It's easy to forget that Joakim Noah wasn't always destined to be an NBA All-Star. He was picked after his Florida colleagues Al Horford and Corey Brewer in the 2007 NBA Draft, and had a really rough rookie season. You might remember that he was benched for a game ... by his teammates. After the rookie Noah got into a shouting match with an assistant coach, the team's veterans led by Adrian Griffin held a team vote on whether Jo should sit for a game. This was only weeks after Jim Boylan replaced Scott Skiles as head coach. The teammates voted unanimously to discipline Noah, and so he did.
Another sign of Noah's status back then: the Sacramento Kings reportedly declined to trade Spencer Hawes (taken one pick after Noah) straight up for him after their rookie years. Mind you, this was Geoff Petrie ... but it was a legit question as to whether Noah would ever be better than a rotation big. He had a weed moment that summer, too. Things were not promising.
And now look at him: an NBA All-Star as decided by Eastern Conference coaches, all of whom know how much trouble he creates on the court for opponents. He and fellow All-Star Luol Deng have kept the Bulls in contention while Derrick Rose rehabs; this team, if Rose looks good, will be rightfully feared (again) in April, May and perhaps June. It's simply amazing what Noah has become over the past five years, and it should give hope to fans of ... less than angelic big men everywhere.
Noah himself deserves the credit first and foremost, but don't sleep on the impact of leaders like Rose and Deng, and coaches like Vinny Del Negro (yes, VDN) and Tom Thibodeau, who command more respect than poor Boylan did. But again, credit Noah here. He's done grown up and helped carry the Bulls with him. His All-Star bid is not just well-deserved, but it's a culmination of the hard work Joakim has put in.
What is more stunning: that Brook Lopez didn't make the East All-Star team or that in 2013 we are collectively stunned that Brook Lopez didn't make an All-Star team? A tremendous turn of events.
The Suns are officially on track to become the NBA's most dysfunctional franchise as soon as the Maloofs are officially out of the league. The latest: Elston Turner, the lead assistant and most experienced coach on staff after Phoenix canned Alvin Gentry for being unable to turn a roster of dog food into a steak dinner, was disappointed the front office picked executive Lindsey Hunter as the interim coach over him. But he offered to stay on ... and then the front office elevated Igor Kokoskov to lead assistant. But Turner offered to stay on ... until the Suns told him they didn't see a role for him.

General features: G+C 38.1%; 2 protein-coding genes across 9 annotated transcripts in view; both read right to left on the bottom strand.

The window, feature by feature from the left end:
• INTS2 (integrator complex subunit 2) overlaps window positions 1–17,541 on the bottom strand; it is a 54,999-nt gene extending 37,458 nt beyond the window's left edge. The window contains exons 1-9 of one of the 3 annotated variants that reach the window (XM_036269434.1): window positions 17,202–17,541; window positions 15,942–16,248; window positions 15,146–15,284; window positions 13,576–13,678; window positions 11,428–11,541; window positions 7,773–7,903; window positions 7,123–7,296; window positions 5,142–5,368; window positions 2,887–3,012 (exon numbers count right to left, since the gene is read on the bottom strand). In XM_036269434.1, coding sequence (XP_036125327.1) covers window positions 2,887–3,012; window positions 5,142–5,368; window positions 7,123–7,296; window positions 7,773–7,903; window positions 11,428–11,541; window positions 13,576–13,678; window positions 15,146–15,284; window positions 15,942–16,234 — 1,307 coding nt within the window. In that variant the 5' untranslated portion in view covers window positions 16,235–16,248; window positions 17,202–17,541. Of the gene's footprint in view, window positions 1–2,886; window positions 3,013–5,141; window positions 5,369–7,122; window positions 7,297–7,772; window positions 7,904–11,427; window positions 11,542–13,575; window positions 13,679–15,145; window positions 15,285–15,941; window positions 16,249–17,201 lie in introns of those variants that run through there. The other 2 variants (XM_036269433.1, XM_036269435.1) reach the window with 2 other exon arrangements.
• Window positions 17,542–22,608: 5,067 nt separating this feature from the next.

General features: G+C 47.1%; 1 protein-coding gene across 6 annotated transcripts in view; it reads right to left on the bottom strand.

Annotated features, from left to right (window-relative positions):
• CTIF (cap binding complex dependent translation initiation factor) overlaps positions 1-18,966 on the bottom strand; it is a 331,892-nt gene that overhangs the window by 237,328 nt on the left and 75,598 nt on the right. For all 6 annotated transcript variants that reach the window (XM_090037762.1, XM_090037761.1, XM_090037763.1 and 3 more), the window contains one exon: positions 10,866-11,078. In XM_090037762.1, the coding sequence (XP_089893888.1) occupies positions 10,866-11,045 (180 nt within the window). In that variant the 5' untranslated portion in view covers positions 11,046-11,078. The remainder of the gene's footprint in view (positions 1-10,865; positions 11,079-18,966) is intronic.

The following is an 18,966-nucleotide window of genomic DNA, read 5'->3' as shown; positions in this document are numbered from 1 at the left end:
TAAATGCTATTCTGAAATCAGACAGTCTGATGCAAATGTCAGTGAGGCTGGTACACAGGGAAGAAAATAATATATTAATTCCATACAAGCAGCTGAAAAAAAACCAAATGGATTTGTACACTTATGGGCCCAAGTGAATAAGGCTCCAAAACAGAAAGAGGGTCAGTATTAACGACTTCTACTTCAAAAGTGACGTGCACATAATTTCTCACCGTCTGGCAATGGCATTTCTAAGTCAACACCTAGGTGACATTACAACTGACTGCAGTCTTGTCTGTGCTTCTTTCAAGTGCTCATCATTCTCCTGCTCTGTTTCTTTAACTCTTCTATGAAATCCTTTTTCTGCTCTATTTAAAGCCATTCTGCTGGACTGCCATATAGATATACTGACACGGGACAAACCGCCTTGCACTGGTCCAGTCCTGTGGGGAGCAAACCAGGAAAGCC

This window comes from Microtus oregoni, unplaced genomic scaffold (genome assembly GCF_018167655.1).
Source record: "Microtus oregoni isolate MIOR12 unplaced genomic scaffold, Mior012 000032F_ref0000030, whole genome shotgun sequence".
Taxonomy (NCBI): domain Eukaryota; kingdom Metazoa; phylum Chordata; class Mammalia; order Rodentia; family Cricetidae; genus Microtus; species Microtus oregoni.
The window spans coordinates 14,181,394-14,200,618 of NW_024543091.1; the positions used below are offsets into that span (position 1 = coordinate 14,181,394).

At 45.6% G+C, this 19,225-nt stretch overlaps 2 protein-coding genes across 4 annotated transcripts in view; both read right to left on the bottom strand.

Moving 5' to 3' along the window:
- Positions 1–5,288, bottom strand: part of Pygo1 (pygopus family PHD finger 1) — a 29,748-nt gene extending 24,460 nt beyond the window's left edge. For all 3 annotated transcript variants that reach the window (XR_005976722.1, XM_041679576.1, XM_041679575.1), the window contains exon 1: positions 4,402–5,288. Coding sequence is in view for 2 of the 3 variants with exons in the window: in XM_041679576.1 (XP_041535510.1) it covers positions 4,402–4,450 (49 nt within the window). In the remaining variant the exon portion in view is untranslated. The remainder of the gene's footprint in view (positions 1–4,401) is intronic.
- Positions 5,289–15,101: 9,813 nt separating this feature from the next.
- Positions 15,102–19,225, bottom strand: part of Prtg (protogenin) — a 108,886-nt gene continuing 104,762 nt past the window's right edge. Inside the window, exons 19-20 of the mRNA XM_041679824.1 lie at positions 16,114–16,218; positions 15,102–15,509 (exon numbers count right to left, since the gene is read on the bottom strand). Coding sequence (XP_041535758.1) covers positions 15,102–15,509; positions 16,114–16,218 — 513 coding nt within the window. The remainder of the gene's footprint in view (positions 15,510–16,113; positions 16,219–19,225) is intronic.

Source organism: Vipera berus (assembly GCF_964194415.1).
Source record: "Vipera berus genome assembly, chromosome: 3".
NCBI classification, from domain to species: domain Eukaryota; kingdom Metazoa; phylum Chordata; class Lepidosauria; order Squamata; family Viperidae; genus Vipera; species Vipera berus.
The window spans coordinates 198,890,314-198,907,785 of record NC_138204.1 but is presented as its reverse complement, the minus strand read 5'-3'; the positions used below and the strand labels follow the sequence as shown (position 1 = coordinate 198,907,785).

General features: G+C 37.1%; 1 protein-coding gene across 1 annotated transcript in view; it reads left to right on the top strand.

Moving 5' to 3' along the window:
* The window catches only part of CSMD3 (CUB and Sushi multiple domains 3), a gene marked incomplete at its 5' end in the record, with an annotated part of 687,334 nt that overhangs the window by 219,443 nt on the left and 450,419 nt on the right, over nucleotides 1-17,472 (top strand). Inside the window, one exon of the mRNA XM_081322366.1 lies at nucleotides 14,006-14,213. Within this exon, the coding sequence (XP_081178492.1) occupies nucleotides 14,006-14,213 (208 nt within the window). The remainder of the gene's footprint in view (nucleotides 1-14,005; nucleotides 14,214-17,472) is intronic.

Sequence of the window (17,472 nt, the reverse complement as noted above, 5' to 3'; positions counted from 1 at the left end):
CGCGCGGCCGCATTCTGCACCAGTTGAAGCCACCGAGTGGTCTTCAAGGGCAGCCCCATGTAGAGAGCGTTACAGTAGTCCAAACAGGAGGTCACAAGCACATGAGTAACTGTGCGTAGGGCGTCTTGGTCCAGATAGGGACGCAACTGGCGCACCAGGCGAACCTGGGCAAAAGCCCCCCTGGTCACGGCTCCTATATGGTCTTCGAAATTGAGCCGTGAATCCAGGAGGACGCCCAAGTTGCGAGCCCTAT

Are you freaking kidding me? Paul Coro has the full story in USA Today:
Turner went to a coaches meeting Tuesday morning but was told by Hunter that Suns management wanted to speak to him before he took up the offer to return to the staff.
"The whole meeting had a dark cloud hanging over it," Turner said. "It just gave me the impression that roles may change. Instead of viewing me as an asset, it made it seem like they couldn't use my experience or they would have to try to work me in. The whole tone was negative."
Coro also reports that the Suns denied Turner's request to leave the team in 2011 to join his close friend and longtime partner-in-coaching Rick Adelman in Minnesota. (Turner was a top assistant under Adelman in Sacramento and Houston for more than a decade.) So, rewind: the Suns refused to let Turner out of his contract before last season, and refused to allow him to fulfill his contract this season. Other than that, Lon Babby and Lance Blanks have been total dolls!
We all expected the Suns to be far less interesting when Steve Nash left. But I'm not sure we expected the place to turn into a circus. It's plainly obvious that the Gentry dismissal and Hunter promotion were grossly mismanaged; basically, no one but Hunter and the front office are happy. Jermaine O'Neal reportedly got into a confrontation with Blanks earlier this week; Goran Dragic wasn't shy about his displeasure with the switch.
Sure, the Suns are 2-0 under Hunter. But in the long run, the fundamentals of this franchise are absolutely not strong.
The Hook is an NBA column by Tom Ziller. See the archives .